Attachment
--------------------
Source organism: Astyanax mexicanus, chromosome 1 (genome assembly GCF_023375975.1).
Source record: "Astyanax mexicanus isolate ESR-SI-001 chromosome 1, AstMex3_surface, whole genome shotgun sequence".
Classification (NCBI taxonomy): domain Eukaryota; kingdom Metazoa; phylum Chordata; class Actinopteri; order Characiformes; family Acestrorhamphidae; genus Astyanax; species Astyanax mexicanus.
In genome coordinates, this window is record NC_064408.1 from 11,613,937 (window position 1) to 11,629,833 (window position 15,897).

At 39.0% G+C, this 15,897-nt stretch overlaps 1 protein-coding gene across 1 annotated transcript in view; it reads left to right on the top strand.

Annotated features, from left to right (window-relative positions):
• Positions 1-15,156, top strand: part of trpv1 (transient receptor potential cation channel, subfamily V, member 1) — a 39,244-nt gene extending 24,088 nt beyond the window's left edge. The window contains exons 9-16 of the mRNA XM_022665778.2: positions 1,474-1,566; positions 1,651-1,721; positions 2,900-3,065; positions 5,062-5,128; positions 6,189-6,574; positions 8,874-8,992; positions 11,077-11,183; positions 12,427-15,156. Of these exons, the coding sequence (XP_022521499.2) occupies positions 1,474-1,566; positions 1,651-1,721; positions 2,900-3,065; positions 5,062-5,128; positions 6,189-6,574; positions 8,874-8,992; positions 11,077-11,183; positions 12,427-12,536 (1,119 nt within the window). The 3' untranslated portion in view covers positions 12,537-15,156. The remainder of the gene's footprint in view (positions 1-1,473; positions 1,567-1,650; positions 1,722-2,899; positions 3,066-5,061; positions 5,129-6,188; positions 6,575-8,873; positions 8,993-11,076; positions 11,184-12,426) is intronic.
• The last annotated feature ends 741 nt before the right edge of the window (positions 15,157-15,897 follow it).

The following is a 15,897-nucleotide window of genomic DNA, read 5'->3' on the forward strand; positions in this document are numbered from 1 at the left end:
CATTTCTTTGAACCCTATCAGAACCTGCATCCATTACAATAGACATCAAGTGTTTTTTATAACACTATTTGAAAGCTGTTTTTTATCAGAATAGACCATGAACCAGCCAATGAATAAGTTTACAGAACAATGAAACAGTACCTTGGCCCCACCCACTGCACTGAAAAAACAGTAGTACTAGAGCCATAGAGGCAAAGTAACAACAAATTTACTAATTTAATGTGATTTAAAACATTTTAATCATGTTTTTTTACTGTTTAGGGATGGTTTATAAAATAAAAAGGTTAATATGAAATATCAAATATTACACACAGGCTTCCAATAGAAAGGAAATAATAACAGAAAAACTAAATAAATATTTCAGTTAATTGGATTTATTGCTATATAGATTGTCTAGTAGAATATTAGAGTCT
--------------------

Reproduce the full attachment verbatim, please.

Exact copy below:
Source organism: Astyanax mexicanus, chromosome 1 (genome assembly GCF_023375975.1).
Source record: "Astyanax mexicanus isolate ESR-SI-001 chromosome 1, AstMex3_surface, whole genome shotgun sequence".
Classification (NCBI taxonomy): domain Eukaryota; kingdom Metazoa; phylum Chordata; class Actinopteri; order Characiformes; family Acestrorhamphidae; genus Astyanax; species Astyanax mexicanus.
In genome coordinates, this window is record NC_064408.1 from 11,613,937 (window position 1) to 11,629,833 (window position 15,897).

At 39.0% G+C, this 15,897-nt stretch overlaps 1 protein-coding gene across 1 annotated transcript in view; it reads left to right on the top strand.

Annotated features, from left to right (window-relative positions):
• Positions 1-15,156, top strand: part of trpv1 (transient receptor potential cation channel, subfamily V, member 1) — a 39,244-nt gene extending 24,088 nt beyond the window's left edge. The window contains exons 9-16 of the mRNA XM_022665778.2: positions 1,474-1,566; positions 1,651-1,721; positions 2,900-3,065; positions 5,062-5,128; positions 6,189-6,574; positions 8,874-8,992; positions 11,077-11,183; positions 12,427-15,156. Of these exons, the coding sequence (XP_022521499.2) occupies positions 1,474-1,566; positions 1,651-1,721; positions 2,900-3,065; positions 5,062-5,128; positions 6,189-6,574; positions 8,874-8,992; positions 11,077-11,183; positions 12,427-12,536 (1,119 nt within the window). The 3' untranslated portion in view covers positions 12,537-15,156. The remainder of the gene's footprint in view (positions 1-1,473; positions 1,567-1,650; positions 1,722-2,899; positions 3,066-5,061; positions 5,129-6,188; positions 6,575-8,873; positions 8,993-11,076; positions 11,184-12,426) is intronic.
• The last annotated feature ends 741 nt before the right edge of the window (positions 15,157-15,897 follow it).

The following is a 15,897-nucleotide window of genomic DNA, read 5'->3' on the forward strand; positions in this document are numbered from 1 at the left end:
CATTTCTTTGAACCCTATCAGAACCTGCATCCATTACAATAGACATCAAGTGTTTTTTATAACACTATTTGAAAGCTGTTTTTTATCAGAATAGACCATGAACCAGCCAATGAATAAGTTTACAGAACAATGAAACAGTACCTTGGCCCCACCCACTGCACTGAAAAAACAGTAGTACTAGAGCCATAGAGGCAAAGTAACAACAAATTTACTAATTTAATGTGATTTAAAACATTTTAATCATGTTTTTTTACTGTTTAGGGATGGTTTATAAAATAAAAAGGTTAATATGAAATATCAAATATTACACACAGGCTTCCAATAGAAAGGAAATAATAACAGAAAAACTAAATAAATATTTCAGTTAATTGGATTTATTGCTATATAGATTGTCTAGTAGAATATTAGAGTCT